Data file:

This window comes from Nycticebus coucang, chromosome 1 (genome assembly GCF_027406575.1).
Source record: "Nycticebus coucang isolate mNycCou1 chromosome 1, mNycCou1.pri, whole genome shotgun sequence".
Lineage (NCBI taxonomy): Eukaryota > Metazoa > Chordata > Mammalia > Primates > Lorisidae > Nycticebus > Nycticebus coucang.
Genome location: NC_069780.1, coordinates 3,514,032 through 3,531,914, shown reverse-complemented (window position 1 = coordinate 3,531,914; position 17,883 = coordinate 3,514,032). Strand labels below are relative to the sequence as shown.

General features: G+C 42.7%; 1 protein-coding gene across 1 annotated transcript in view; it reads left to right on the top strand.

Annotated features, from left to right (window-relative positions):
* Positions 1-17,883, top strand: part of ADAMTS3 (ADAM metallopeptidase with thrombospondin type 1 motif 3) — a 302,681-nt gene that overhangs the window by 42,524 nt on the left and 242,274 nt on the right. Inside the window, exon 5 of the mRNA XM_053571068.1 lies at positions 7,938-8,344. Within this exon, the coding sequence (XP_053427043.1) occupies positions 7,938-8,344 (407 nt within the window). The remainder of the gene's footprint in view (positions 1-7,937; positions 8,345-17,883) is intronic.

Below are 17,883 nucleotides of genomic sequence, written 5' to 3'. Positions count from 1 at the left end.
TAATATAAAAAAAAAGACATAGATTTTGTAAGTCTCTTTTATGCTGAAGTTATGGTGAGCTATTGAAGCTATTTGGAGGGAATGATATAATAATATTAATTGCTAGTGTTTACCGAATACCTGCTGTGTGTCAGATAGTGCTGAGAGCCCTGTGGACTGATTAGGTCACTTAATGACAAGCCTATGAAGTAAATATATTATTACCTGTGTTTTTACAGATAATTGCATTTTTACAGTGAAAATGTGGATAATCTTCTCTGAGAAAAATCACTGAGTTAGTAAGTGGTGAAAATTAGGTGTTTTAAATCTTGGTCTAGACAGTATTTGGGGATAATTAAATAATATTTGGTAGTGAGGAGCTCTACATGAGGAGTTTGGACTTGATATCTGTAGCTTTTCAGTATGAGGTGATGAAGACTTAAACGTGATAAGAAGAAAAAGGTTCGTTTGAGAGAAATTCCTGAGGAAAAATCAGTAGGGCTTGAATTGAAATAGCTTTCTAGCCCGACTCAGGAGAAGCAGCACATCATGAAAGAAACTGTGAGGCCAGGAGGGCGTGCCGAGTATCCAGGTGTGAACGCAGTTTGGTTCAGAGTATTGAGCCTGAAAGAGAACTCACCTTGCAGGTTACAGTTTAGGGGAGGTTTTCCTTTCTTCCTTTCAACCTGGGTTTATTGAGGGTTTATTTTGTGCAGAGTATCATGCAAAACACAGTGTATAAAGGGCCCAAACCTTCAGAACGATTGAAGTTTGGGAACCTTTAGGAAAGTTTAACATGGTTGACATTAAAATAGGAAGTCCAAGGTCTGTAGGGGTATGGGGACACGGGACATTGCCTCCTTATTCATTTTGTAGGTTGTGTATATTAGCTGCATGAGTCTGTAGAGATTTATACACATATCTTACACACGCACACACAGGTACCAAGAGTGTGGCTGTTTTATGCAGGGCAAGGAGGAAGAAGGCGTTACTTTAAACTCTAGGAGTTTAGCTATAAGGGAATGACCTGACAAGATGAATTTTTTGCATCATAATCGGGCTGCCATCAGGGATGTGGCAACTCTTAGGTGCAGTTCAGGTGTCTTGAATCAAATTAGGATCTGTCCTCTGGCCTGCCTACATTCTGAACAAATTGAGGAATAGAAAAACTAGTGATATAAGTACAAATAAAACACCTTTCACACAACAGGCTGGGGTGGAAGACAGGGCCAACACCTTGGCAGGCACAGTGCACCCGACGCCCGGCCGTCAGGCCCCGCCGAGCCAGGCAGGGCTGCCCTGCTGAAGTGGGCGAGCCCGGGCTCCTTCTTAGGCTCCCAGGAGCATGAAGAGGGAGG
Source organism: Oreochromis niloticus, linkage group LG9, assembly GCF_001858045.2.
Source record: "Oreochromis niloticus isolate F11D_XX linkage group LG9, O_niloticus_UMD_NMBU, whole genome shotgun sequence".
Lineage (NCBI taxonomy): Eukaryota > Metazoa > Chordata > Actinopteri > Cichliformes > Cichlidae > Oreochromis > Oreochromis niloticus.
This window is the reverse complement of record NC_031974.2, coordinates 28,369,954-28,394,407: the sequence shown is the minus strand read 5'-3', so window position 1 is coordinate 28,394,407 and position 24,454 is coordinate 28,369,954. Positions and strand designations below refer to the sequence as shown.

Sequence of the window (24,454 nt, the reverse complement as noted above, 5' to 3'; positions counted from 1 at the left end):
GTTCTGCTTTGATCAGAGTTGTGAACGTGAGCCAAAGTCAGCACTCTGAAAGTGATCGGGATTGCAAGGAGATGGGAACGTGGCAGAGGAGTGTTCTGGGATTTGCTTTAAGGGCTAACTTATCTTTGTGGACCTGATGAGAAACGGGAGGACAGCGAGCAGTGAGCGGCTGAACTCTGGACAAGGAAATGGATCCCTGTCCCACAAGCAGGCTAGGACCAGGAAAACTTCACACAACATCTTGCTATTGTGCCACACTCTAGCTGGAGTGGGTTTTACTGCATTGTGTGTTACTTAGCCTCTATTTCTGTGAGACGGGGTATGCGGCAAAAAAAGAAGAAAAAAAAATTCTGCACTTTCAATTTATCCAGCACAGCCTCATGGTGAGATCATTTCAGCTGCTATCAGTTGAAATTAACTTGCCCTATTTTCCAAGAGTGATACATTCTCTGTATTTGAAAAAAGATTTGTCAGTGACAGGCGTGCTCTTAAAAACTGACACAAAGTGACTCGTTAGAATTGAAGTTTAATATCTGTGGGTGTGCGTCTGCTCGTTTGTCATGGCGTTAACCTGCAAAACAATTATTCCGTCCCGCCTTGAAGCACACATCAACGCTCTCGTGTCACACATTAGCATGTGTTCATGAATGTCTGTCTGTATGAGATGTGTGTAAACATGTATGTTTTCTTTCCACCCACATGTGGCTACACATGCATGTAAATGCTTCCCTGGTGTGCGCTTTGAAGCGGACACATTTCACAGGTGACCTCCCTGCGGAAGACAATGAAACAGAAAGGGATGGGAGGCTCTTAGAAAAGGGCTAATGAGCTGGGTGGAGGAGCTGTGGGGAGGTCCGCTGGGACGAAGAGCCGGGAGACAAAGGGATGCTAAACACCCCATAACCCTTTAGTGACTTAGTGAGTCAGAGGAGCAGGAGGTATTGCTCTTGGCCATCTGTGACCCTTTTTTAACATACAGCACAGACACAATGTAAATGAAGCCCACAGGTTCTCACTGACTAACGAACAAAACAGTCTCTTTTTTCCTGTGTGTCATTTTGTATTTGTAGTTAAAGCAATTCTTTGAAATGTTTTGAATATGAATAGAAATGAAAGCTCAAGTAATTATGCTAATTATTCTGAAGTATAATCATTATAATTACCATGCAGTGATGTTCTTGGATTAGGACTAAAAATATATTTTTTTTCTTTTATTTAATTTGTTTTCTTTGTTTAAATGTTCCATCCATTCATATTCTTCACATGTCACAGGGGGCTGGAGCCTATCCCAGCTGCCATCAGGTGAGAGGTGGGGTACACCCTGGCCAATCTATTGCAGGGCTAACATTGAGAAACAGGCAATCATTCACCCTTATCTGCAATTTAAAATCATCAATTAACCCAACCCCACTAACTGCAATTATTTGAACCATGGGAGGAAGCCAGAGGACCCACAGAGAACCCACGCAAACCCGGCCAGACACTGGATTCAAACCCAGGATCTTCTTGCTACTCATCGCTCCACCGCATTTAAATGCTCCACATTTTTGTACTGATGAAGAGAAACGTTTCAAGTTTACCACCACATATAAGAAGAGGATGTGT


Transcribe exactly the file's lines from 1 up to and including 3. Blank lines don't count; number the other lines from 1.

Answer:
This window comes from Nycticebus coucang, chromosome 1 (genome assembly GCF_027406575.1).
Source record: "Nycticebus coucang isolate mNycCou1 chromosome 1, mNycCou1.pri, whole genome shotgun sequence".
Lineage (NCBI taxonomy): Eukaryota > Metazoa > Chordata > Mammalia > Primates > Lorisidae > Nycticebus > Nycticebus coucang.